|Filed Feb. 23, 1979|
Sharon Nastrom, Plaintiff and Appellant
Ned Nastrom, Defendant and Appellee
Civil No. 9375-A
Appeal from the District Court of Burleigh County, the Honorable Benny A. Graff, Judge.
Opinion of the Court by Erickstad, Chief Justice.
Chapman & Chapman, P.O. Box 1258, Bismarck, for plaintiff and appellant; argued by Daniel J. Chapman.
Lundberg, Conmy, Nodland, Rosenberg, Lucas & Schulz, P.O. Box 1398, Bismarck, for defendant and appellee; argued by Patrick A. Conmy.
Nastrom v. Nastrom
Erickstad, Chief Justice.
The plaintiff, Sharon Nastrom, appeals from a judgment of divorce granted on the grounds of irreconcilable differences. Her basic contention is that the court inequitably divided the marital estate. We affirm.
This action was originally commenced against the defendant, Ned Nastrom, by service of a summons and complaint dated March 30, 1976. The case was tried in Burleigh County District Court on December 21, 1976. A memorandum opinion was issued by the district court on January 18, 1977. The findings of fact, conclusions of law, and order for judgment were executed on March 1, 1977, and Sharon appealed from that judgment to this court [262 N.W.2d 487 (N.D. 1978)]. This court reversed the division of property ordered by the district court 1 and remanded the case for a new trial on the issue of property distribution, and, if necessary, on the reallocation of alimony.
A second trial was held in Burleigh County District Court commencing July 6, 1978. On October 30, 1978, the court issued its findings of fact, conclusions of law, and order for judgment, reverting back to the original property division with the exception of one additional item that was added to the property given to Sharon, that being a duplex with a net equity value of approximately $15,173. The district court also ordered that Ned pay an additional $1,000 for Sharon's attorney's fees, this being in addition to the $1,000 previously awarded at the first trial. Judgment was executed on November 10, 1978, and on November 24, 1978, Sharon made a motion for amendment of the findings, but this motion was subsequently denied.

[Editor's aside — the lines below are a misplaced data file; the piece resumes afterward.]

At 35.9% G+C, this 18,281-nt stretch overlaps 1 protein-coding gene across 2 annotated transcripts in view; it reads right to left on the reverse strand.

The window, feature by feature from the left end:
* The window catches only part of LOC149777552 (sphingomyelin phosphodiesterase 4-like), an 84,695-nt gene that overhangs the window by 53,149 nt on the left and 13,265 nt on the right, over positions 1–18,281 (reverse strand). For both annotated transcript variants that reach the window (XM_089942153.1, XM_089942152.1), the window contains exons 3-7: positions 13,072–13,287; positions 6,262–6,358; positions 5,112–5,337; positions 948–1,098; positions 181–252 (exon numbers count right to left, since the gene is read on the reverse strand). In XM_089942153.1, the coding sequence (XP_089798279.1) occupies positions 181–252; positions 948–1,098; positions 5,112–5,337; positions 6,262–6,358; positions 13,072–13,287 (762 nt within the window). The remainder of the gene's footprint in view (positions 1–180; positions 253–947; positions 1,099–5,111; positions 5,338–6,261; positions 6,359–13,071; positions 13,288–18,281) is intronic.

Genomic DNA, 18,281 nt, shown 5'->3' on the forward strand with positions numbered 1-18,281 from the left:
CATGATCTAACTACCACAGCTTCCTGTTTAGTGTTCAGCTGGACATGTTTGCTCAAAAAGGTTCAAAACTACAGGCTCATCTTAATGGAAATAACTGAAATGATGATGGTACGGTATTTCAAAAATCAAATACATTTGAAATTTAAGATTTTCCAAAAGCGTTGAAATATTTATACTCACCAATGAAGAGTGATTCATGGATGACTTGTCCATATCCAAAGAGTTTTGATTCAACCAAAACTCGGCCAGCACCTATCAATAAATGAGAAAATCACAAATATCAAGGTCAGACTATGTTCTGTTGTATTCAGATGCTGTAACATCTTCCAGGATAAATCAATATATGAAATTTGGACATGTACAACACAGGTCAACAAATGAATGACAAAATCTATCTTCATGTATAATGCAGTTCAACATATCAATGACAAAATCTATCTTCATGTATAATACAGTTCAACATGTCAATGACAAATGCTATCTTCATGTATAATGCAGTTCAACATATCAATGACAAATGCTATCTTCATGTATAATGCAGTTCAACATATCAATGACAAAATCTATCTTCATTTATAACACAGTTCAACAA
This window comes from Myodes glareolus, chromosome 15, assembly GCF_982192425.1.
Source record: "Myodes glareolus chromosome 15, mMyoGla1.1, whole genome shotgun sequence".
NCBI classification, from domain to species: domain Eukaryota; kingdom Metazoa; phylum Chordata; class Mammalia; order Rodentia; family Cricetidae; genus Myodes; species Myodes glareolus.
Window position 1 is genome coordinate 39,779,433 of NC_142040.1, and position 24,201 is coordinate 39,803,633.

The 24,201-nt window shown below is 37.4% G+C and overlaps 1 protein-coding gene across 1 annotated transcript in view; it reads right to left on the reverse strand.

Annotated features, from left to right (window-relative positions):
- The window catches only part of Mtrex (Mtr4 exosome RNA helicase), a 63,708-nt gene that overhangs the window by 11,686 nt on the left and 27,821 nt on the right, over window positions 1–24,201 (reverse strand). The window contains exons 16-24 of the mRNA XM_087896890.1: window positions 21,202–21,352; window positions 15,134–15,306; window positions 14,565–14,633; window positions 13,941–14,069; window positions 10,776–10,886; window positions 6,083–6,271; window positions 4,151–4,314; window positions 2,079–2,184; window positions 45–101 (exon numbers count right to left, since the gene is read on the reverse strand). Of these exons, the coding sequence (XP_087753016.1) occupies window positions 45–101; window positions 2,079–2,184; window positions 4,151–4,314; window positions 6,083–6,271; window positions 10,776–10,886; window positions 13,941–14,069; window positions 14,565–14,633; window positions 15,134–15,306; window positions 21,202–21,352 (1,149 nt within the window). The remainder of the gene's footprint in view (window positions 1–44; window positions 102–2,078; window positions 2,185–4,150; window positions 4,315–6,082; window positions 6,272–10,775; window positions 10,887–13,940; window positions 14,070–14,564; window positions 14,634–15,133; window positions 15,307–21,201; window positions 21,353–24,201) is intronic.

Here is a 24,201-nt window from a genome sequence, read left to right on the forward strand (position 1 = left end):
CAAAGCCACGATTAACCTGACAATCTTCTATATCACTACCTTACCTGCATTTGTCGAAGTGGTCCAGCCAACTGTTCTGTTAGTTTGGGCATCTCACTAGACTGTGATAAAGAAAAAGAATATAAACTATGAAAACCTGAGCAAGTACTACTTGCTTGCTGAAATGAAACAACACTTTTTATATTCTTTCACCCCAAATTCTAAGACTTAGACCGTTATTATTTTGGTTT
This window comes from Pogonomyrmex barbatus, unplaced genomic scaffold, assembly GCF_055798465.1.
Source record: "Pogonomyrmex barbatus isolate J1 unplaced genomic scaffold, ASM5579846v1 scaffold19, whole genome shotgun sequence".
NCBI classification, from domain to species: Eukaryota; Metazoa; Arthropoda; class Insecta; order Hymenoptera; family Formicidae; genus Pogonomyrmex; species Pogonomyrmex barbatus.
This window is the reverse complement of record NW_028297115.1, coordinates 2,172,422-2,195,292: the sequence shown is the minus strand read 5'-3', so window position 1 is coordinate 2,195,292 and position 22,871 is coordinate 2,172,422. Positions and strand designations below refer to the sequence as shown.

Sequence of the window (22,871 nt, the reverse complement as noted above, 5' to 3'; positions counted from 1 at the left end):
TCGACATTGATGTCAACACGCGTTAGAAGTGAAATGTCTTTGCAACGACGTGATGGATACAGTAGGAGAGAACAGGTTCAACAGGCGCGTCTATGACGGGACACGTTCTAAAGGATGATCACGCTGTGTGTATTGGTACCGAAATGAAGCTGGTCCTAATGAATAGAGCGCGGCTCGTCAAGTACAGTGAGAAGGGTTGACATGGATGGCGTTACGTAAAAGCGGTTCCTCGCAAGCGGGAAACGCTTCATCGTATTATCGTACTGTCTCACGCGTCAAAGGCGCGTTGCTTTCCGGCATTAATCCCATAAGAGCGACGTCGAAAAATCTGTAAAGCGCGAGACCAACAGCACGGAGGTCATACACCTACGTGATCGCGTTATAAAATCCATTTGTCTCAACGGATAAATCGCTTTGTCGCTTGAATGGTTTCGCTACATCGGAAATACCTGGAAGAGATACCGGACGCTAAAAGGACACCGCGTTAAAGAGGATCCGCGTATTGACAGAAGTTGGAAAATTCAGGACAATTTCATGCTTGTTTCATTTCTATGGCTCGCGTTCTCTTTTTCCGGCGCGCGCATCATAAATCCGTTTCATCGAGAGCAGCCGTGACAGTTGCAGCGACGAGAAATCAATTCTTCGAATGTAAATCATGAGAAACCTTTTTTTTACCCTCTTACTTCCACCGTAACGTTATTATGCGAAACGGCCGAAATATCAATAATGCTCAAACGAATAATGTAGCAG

On December 19, 1978, Sharon filed a notice of appeal, and, subsequent thereto, Ned made a motion to dismiss the appeal pursuant to Rule 27 of the North Dakota Rules of Civil Procedure. Sharon also made a motion for payment of transcript fees, as she was unable to pay the court reporter the $1,500 required in order to secure a transcript of the trial. The motion to dismiss the appeal was denied by this court,
and the motion for payment of the transcript fee was granted. [276 N.W.2d 130 (N.D. 1979)]
The parties were married in International Falls, Minnesota, on April 16, 1954. Both were very young and neither brought any property into the marriage. However, since 1954, the financial condition of the parties has changed dramatically, and to date, the Nastroms have attained considerable wealth.
On appeal, Sharon has raised several issues which will be dealt with throughout the course of this opinion. The primary issue, however, concerns the district court's division of the couple's property, and whether or not the division was clearly erroneous under Rule 52(a) of the North Dakota Rules of Civil Procedure.
Sharon first contends that the district court failed to comply with the mandate of the Supreme Court on remand. An examination of the record warrants the conclusion that this argument is without merit.
The case was remanded by the Supreme Court on the issue of property distribution. Specifically, the district court was instructed to receive evidence on the value of certain assets held by the Nastroms which were not disclosed at the first trial, and which therefore rendered the district court's findings erroneous. The record reflects that evidence of the value of each of the assets was received at the second trial and considered by the district court in dividing the marital estate.
The value of the mobile home located in Tappen, North Dakota, was determined to be approximately $3,000. The record also indicates that title to the home had previously been transferred to Sharon Werre, the 23-year-old daughter of Sharon and Ned.
The 12 1/2% interest in Dick Fisher Motors of Glasgow, Montana, and the 25% interest in Dan Porter Motors of Dickinson, North Dakota, were both sold by Ned Nastrom subsequent to the first trial. The stock was sold to Dick Fisher and Dan Porter at a net profit to Ned Nastrom of $2,000 and $10,000 respectively.
The partnership interest in Northern Properties, located in Williston, North Dakota, was sold to Don Peterson, and the 90 shares of stock held in Nastrom-Peterson Motors were transferred to Peterson in order to allow Ned to acquire 99% interest in Nastrom-Peterson, Inc., as well as eliminate the debt owed to Peterson.
Finally, the 22 1/2% interest in the leasing enterprise of Triple A Corporation was traded for stock in Western Rent-A-Car at a loss of $10,000 to Ned Nastrom.